Argentina: What Next?
What are the country’s prospects after the surprise victory in the presidential elections?
December 4, 2015
Mauricio Macri’s surprise victory in Argentina has brought wild optimism to the Argentine markets. The Merval index of Argentine stocks is up 55% since late September.
Yet, Argentina’s sorry track record since 1943 and Macri’s lack of a Congressional majority suggest his chances of a long-term turnaround in Argentine economic fortunes are somewhere between slim and none.
The reality is that, once policy becomes bad enough, reversing is almost impossible.
Macri’s position is very similar to that of previous Argentine leaders elected after a burst of populism, notably Arturo Frondizi in 1958 and Carlos Menem in 1989. None of these leaders succeeded.
Menem came closest, leaving office in 1999 before the 2001-02 storm broke (he had fixed the peso to the dollar, but overspent on the budget, attempting to cover the deficit by foreign borrowing.)
The fact that Argentina has sunk from a relatively rich country in 1929 to an impoverished wreck today is ultimately the fault of poor economic choices made over the decades, often presumably in the interest of populist policy choices.
Beyond the gullibility and/or wishful thinking regularly exhibited by the Argentine electorate, trends in commodity prices have also played a substantial role. At critical times, these have obscured the effects of economic policy, good and bad.
The “infamous decade”
Before the 1930s, Argentine economic policy was very sound, with only a modest populist hiccup in 1916-22, following the one-man, one-vote Lei Roque Saenz Pena of 1912 .
However, the world economy’s slump of the 1930s forced Argentine conservatives to fiddle the electoral system to stay in power. A decade of low commodity prices and restricted trade produced what populist Argentines know as the “Infamous decade” of considerable impoverishment from the high living standards of 1929.
Then, the post-WWII decade saw populist policies combined with high living standards, as Argentina spent the international reserves it had accumulated during the war years.
The late 1970s were a period of low commodity prices following the 1973 crash, as were the 1990s, when Menem pursued more or less sensible free-market policies, privatizing the energy company YPF, for example.
After the crash of 2001-02, which was blamed on the free-market policies of the Menem years, the Kirchners (Nestor in 2003-07, his wife Cristina Fernandez de Kirchner in 2007-15) gained power and gave Argentina a decade of rising living standards.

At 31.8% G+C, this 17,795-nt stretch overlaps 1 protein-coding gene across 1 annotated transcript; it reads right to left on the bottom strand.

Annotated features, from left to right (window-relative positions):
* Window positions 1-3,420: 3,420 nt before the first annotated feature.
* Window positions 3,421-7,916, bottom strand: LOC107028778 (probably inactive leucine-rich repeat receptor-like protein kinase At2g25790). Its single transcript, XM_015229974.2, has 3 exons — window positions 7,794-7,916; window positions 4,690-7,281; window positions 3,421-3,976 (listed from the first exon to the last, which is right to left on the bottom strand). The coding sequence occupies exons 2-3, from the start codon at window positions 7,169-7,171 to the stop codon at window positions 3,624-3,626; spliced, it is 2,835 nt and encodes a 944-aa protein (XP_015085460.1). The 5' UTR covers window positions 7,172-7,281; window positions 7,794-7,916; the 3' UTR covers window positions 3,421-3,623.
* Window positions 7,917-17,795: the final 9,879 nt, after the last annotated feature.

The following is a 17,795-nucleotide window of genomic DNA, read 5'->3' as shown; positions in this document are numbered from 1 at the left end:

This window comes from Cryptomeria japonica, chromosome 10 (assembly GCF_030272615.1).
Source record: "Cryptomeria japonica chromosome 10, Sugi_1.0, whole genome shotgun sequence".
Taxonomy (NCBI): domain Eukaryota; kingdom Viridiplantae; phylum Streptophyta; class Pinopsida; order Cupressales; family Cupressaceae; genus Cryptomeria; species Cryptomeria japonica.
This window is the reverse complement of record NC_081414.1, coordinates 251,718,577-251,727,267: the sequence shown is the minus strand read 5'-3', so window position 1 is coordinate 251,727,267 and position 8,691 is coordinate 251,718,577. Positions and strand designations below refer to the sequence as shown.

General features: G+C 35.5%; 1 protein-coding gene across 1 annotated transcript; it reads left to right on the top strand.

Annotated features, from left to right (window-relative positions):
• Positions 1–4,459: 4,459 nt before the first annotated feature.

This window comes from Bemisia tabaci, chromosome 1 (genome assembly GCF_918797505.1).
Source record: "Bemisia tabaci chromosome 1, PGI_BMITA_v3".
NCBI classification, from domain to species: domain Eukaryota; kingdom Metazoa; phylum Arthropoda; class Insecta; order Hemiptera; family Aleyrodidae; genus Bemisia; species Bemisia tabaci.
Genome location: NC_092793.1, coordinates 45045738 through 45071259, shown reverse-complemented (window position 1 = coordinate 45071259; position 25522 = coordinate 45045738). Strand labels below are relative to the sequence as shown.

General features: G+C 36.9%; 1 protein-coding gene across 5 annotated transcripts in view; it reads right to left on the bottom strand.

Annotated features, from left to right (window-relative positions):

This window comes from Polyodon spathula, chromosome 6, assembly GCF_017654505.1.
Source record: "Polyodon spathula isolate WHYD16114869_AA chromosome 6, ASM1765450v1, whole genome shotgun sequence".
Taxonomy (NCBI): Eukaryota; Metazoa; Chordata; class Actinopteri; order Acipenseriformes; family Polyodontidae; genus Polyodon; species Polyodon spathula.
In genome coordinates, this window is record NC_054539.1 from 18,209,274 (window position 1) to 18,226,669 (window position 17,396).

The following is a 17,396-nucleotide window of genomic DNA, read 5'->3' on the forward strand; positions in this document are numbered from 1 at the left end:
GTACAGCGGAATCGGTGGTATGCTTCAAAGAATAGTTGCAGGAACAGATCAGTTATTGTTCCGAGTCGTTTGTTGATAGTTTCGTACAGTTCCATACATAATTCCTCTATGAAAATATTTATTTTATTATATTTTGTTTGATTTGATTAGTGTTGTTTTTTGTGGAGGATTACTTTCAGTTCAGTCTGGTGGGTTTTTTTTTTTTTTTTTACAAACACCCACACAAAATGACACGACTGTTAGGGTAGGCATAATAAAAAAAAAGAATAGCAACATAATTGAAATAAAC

High commodity prices allowed the two Kirchners to pursue economic policies that were largely irresponsible, including an effective default on their foreign debt.
However, this has only manifested itself quite recently. Living standards only began their decline in 2015, as commodity prices declined and “Kirchneromics” ran out of money.
Since commodity prices are now fairly low and unlikely to rise (other than through a general surge in global inflation, which is certainly possible), it’s fairly clear what the four years of Macri’s term of office will look like.
Macri will unify the peso exchange rate, alleviating the current shortage of foreign exchange but kindling inflation. Macri will also produce honest economic statistics, demonstrating the damage done by the Kirchners — but allowing the faults of his own government to become apparent.
Macri will furthermore cut public spending and taxes. He will need to do the politically unpalatable if he is going to be, as he has vowed, economically responsible. That means he will have to inflict pain if he is going to balance the budget.
Finally, Macri will likely do a deal with the holdout Elliott Management group of creditors, providing Argentina’s left with a populist issue.
This move will allow Argentina fresh access to international capital markets. However, this will unfold just as conditions there deteriorate in an environment of rising dollar interest rates.
Despite his sound instincts on economic policy, Macri is unlikely to improve the Argentine economy in any fundamental long-term way. He will lack a majority in Congress, so he will be unable to pass legislation that, for example, might privatize YPF, the oil company, again.
Macri will preside over only a modest surge of long-term foreign investment, as the realization of mining and energy projects, for which the up-front investment is large, will face a lot of domestic opposition by the leftist opposition.
The new Argentine president may well suffer further problems if the world economy enters a recession.
Thus, the odds are that, by the time the next presidential election rolls around in 2019, he will have to run on an economic record that has inflicted enormous if necessary pain on much of the electorate and is at best only beginning to show genuine recovery.
At that point Cristina Fernandez will pounce and return to the office she lost in the recent elections.
Thus, unless she has been convicted for one of the many crimes and special deals made during her rule, Argentina is likely to return to the path of economic irresponsibility and decline at that stage.
Editor’s Note: Adapted from True Blue Will Never Stain Blog post by Martin Hutchinson.
Macri's chances of a long-term economic turnaround in Argentina are somewhere between slim and none.
Despite Macri’s sound instincts on economic policy, he cannot improve the economy in any long-term way.
By the next election in 2019, Argentina may return to the path of economic irresponsibility.
Macri will need to do the politically unpalatable if he is going to be economically responsible.